OH police trained to ID drivers' drug impairment
Monday, May 27, 2013 8:02 PM
COLUMBUS, Ohio (AP) -- A program that trains law enforcement officers in Ohio to recognize whether drivers are impaired from drugs is drawing praise from prosecutors and law-enforcement officials, while criminal defense attorneys say such assessments are scientifically inaccurate.Authorities say 71 law-enforcement officers statewide have completed the training in drug-recognition since 2010, The Columbus Dispatch (http://bit.ly/1aep34E ) reports. Ohio was the 48th state to add the training that goes beyond sobriety tests to teach officers to be certified drug-recognition experts. They are trained to determine whether someone is impaired from drugs or a medical condition.
Last year, experts performed 480 of the evaluations after stops on Ohio roads.
A drug-recognition expert's assessment at a police station includes conducting an interview, taking vital signs, measuring pupil size in a dark room, checking muscle tone and obtaining blood and urine samples. Symptoms and clues associated with drug impairment can differ from those with drinking. While a drunken driver might slur his words and have slow reactions, a drug-impaired person might appear jittery.
The State Highway Patrol's Sgt. Wes Stought, who coordinates the training, says a drug recognition expert's opinion can be better than a urine or blood test because the expert can tell what is happening with an impaired person at that moment. Drug-recognition experts have an 86 percent accuracy rate when their assessments are compared to the results of blood and urine tests, Stought said.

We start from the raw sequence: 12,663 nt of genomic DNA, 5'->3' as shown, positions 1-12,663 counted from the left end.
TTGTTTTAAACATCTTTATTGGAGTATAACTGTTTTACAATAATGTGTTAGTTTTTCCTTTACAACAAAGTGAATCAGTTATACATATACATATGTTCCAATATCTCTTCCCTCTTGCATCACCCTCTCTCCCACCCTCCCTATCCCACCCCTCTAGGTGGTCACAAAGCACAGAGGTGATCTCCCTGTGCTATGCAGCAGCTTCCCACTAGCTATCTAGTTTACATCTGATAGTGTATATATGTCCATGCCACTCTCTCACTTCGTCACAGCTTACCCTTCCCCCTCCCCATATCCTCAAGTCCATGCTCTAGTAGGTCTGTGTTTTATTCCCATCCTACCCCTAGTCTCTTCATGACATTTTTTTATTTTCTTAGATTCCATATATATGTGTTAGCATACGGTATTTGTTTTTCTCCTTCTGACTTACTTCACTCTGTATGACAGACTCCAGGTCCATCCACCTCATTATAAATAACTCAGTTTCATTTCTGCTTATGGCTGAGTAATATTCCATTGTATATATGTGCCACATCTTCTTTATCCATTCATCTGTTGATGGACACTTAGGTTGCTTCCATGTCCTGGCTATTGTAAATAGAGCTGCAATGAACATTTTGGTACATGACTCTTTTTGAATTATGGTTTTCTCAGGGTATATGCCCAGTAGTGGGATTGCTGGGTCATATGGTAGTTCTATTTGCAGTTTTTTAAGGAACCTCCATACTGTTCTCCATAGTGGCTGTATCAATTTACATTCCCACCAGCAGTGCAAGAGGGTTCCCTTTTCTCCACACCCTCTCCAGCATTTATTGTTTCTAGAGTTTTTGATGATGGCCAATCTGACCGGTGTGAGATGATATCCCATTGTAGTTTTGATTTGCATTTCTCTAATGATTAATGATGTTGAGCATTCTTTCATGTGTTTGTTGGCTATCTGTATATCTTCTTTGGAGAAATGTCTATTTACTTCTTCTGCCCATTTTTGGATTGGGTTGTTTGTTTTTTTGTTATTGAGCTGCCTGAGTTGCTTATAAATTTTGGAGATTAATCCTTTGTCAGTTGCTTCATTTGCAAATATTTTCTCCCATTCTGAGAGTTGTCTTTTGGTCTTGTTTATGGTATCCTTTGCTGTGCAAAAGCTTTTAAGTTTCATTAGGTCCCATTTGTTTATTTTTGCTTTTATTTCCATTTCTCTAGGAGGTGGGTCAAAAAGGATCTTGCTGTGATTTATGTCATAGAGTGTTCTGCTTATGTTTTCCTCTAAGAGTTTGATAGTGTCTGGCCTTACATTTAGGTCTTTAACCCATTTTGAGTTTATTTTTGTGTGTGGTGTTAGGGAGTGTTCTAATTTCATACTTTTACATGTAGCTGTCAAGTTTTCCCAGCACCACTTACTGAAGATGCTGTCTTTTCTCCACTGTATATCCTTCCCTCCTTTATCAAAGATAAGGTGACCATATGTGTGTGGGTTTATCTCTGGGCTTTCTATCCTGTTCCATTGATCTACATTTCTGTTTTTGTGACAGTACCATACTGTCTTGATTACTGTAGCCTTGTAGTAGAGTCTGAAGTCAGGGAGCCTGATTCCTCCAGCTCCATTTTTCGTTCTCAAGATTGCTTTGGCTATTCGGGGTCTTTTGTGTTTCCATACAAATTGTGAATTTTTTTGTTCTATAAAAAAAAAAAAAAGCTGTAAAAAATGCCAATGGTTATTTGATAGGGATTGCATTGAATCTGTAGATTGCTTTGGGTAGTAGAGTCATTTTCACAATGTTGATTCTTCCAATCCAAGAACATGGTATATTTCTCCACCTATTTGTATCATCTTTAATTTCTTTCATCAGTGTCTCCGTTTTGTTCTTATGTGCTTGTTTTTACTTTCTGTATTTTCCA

But Tim Huey, immediate past president of the Ohio Association of Criminal Defense Lawyers, says "it's made-up stuff."
"It sounds scientific because it has these underlying medical processes to it, but no medical doctor would stand up for it," Huey said.
The lawyers association's annual DUI seminar this spring focused on drug recognition, and Huey said he wants defense lawyers specializing in impaired-driver cases to avoid establishing a legal precedent.
"Unless you do a good job of showing that it's hocus pocus, then it could end up being accepted when it's not scientifically accurate," Huey said.
Assistant Franklin County Prosecutor Keith McGrath was on the task force that studied drug recognition before the program started in Ohio. Experts' opinions can help bolster cases against drivers, such as a recent one involving a Columbus man, McGrath said.
"The drug-recognition expert's report and his actions that day helped me as a prosecutor get evidence I otherwise would not have had," McGrath said.
He said that evidence may have encouraged the man to plead guilty after running a red light and striking and killing a 5-year-old boy.
A drug-recognition expert determined the man had been prescribed five psychiatric medications to treat a brain injury and was impaired by those legal drugs while driving, the newspaper reported. The driver was later sentenced to three years in prison.
Courts decide an expert's reliability, and the only officer accepted as an expert so far was a Cincinnati police officer in October, the newspaper reported.
Stought said it's also important that officers know when to call in a drug-recognition expert and that it's still a "learning experience for the whole state."